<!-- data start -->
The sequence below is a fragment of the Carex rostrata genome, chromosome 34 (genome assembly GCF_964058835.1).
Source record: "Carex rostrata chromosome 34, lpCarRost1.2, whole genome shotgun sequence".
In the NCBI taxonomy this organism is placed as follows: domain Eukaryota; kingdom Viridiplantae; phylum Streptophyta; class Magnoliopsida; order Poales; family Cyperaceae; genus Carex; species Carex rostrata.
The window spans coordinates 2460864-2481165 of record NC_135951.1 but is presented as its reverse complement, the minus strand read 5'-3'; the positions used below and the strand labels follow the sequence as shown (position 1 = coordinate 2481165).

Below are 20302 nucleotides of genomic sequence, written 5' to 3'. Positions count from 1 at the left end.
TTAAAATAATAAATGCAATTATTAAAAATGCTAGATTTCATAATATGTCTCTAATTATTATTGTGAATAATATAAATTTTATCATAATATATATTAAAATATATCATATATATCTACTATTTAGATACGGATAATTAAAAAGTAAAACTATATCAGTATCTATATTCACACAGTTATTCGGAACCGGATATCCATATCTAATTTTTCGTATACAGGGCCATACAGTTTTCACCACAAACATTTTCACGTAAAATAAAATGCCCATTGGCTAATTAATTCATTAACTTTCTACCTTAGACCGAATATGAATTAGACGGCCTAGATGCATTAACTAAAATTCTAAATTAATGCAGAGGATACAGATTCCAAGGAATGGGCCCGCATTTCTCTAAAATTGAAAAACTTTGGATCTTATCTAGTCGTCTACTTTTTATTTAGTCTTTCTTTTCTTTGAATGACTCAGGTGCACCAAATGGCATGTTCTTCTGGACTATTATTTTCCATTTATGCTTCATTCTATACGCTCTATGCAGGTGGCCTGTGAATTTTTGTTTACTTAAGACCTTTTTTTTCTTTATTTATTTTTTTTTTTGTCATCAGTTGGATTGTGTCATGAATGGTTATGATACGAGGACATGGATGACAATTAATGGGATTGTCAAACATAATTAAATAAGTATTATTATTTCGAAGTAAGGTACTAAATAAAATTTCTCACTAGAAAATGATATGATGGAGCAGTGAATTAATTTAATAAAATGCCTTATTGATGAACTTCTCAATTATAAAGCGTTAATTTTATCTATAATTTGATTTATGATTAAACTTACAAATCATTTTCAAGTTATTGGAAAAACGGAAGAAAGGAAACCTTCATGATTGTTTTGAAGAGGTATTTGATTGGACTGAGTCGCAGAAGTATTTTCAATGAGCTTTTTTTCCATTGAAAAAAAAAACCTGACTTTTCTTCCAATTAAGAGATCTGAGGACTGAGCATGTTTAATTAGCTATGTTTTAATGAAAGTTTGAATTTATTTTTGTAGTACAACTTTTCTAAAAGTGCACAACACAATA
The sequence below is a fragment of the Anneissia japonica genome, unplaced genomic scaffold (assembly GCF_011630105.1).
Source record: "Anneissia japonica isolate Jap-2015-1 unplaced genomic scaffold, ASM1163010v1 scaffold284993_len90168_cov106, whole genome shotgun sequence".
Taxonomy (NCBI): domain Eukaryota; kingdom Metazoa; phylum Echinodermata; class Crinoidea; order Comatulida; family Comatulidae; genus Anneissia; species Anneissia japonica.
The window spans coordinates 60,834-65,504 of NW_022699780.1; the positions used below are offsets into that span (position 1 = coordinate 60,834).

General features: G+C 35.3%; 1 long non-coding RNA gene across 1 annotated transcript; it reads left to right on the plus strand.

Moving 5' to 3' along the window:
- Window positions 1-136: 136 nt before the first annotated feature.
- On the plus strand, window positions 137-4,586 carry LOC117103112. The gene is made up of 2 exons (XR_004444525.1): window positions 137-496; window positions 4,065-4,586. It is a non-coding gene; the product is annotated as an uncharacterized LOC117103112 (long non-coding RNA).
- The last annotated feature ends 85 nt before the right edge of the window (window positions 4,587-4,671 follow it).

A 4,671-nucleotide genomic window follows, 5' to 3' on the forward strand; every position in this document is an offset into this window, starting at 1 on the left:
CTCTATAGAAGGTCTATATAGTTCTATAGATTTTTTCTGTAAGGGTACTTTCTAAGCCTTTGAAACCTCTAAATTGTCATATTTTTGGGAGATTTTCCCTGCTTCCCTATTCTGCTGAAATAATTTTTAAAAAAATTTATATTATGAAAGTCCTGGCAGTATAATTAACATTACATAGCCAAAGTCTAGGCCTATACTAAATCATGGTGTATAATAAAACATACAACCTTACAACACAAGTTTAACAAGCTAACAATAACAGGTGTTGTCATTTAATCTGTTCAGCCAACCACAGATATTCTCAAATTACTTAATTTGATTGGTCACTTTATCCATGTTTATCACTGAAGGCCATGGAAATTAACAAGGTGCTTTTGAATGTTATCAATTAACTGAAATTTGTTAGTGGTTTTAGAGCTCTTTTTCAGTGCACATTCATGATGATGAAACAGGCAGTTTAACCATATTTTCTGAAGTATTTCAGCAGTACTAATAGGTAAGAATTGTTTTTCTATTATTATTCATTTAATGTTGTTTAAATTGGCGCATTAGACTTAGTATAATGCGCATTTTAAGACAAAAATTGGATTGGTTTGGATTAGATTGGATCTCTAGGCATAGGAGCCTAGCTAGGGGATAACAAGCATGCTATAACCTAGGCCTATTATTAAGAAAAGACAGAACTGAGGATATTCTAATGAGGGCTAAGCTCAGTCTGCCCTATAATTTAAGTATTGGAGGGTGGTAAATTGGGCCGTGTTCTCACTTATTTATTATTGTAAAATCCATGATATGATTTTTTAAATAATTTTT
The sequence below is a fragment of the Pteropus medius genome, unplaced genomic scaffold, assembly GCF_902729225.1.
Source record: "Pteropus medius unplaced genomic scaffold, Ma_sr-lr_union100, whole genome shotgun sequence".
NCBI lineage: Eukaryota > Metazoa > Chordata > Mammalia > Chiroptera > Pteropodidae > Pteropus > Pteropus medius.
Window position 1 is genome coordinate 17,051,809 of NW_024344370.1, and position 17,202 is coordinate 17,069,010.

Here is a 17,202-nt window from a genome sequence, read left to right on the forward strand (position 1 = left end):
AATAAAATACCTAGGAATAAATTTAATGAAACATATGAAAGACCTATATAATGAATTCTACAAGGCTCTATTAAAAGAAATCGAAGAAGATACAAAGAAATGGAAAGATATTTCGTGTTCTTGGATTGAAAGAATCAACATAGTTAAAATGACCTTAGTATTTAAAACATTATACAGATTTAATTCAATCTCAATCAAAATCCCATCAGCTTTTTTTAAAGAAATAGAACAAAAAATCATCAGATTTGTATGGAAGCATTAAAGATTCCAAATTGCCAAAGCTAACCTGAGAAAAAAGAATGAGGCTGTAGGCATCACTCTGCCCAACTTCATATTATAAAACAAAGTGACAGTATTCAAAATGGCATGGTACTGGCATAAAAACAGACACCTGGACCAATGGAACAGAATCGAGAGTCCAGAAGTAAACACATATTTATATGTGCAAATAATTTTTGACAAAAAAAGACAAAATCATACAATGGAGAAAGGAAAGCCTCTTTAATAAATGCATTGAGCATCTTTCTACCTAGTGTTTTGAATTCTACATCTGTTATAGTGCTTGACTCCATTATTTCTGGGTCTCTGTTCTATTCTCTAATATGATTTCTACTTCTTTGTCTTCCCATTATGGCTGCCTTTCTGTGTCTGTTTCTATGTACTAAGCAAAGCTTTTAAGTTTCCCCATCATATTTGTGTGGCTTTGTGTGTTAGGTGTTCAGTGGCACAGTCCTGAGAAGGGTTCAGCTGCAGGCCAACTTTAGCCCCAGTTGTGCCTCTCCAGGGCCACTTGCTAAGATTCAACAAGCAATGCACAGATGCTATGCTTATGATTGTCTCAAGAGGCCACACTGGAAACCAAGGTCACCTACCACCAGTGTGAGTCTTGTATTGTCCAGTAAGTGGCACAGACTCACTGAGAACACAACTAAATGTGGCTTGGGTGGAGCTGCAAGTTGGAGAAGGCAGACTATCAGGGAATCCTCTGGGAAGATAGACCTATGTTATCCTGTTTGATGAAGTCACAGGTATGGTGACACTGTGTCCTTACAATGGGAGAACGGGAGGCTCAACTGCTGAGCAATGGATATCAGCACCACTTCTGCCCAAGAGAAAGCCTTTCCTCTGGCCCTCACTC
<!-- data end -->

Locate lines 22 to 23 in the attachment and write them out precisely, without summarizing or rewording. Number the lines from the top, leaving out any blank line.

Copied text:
Here is a 17,202-nt window from a genome sequence, read left to right on the forward strand (position 1 = left end):
AATAAAATACCTAGGAATAAATTTAATGAAACATATGAAAGACCTATATAATGAATTCTACAAGGCTCTATTAAAAGAAATCGAAGAAGATACAAAGAAATGGAAAGATATTTCGTGTTCTTGGATTGAAAGAATCAACATAGTTAAAATGACCTTAGTATTTAAAACATTATACAGATTTAATTCAATCTCAATCAAAATCCCATCAGCTTTTTTTAAAGAAATAGAACAAAAAATCATCAGATTTGTATGGAAGCATTAAAGATTCCAAATTGCCAAAGCTAACCTGAGAAAAAAGAATGAGGCTGTAGGCATCACTCTGCCCAACTTCATATTATAAAACAAAGTGACAGTATTCAAAATGGCATGGTACTGGCATAAAAACAGACACCTGGACCAATGGAACAGAATCGAGAGTCCAGAAGTAAACACATATTTATATGTGCAAATAATTTTTGACAAAAAAAGACAAAATCATACAATGGAGAAAGGAAAGCCTCTTTAATAAATGCATTGAGCATCTTTCTACCTAGTGTTTTGAATTCTACATCTGTTATAGTGCTTGACTCCATTATTTCTGGGTCTCTGTTCTATTCTCTAATATGATTTCTACTTCTTTGTCTTCCCATTATGGCTGCCTTTCTGTGTCTGTTTCTATGTACTAAGCAAAGCTTTTAAGTTTCCCCATCATATTTGTGTGGCTTTGTGTGTTAGGTGTTCAGTGGCACAGTCCTGAGAAGGGTTCAGCTGCAGGCCAACTTTAGCCCCAGTTGTGCCTCTCCAGGGCCACTTGCTAAGATTCAACAAGCAATGCACAGATGCTATGCTTATGATTGTCTCAAGAGGCCACACTGGAAACCAAGGTCACCTACCACCAGTGTGAGTCTTGTATTGTCCAGTAAGTGGCACAGACTCACTGAGAACACAACTAAATGTGGCTTGGGTGGAGCTGCAAGTTGGAGAAGGCAGACTATCAGGGAATCCTCTGGGAAGATAGACCTATGTTATCCTGTTTGATGAAGTCACAGGTATGGTGACACTGTGTCCTTACAATGGGAGAACGGGAGGCTCAACTGCTGAGCAATGGATATCAGCACCACTTCTGCCCAAGAGAAAGCCTTTCCTCTGGCCCTCACTC